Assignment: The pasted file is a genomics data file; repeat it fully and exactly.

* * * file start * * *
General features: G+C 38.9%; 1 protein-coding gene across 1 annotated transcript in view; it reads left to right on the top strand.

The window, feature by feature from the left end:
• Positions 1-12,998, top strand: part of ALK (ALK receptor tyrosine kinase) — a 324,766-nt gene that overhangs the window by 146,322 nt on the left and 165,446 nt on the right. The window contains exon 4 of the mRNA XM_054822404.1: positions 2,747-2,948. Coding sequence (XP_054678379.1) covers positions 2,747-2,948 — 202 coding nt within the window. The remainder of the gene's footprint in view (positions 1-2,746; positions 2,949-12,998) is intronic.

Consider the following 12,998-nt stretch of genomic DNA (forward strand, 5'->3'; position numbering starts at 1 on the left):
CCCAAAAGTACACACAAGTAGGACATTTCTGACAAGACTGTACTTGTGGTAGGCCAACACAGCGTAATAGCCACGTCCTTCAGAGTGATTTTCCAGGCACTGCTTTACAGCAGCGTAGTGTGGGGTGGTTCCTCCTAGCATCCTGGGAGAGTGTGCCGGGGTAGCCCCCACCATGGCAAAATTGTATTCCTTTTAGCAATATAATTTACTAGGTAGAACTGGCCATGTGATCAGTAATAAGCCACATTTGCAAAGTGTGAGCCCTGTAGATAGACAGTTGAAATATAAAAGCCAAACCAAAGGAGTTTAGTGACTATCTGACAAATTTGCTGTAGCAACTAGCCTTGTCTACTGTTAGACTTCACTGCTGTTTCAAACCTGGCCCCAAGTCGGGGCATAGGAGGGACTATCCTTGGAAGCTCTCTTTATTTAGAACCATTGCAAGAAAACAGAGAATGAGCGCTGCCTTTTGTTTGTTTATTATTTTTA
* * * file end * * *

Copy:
General features: G+C 38.9%; 1 protein-coding gene across 1 annotated transcript in view; it reads left to right on the top strand.

The window, feature by feature from the left end:
• Positions 1-12,998, top strand: part of ALK (ALK receptor tyrosine kinase) — a 324,766-nt gene that overhangs the window by 146,322 nt on the left and 165,446 nt on the right. The window contains exon 4 of the mRNA XM_054822404.1: positions 2,747-2,948. Coding sequence (XP_054678379.1) covers positions 2,747-2,948 — 202 coding nt within the window. The remainder of the gene's footprint in view (positions 1-2,746; positions 2,949-12,998) is intronic.

Consider the following 12,998-nt stretch of genomic DNA (forward strand, 5'->3'; position numbering starts at 1 on the left):
CCCAAAAGTACACACAAGTAGGACATTTCTGACAAGACTGTACTTGTGGTAGGCCAACACAGCGTAATAGCCACGTCCTTCAGAGTGATTTTCCAGGCACTGCTTTACAGCAGCGTAGTGTGGGGTGGTTCCTCCTAGCATCCTGGGAGAGTGTGCCGGGGTAGCCCCCACCATGGCAAAATTGTATTCCTTTTAGCAATATAATTTACTAGGTAGAACTGGCCATGTGATCAGTAATAAGCCACATTTGCAAAGTGTGAGCCCTGTAGATAGACAGTTGAAATATAAAAGCCAAACCAAAGGAGTTTAGTGACTATCTGACAAATTTGCTGTAGCAACTAGCCTTGTCTACTGTTAGACTTCACTGCTGTTTCAAACCTGGCCCCAAGTCGGGGCATAGGAGGGACTATCCTTGGAAGCTCTCTTTATTTAGAACCATTGCAAGAAAACAGAGAATGAGCGCTGCCTTTTGTTTGTTTATTATTTTTA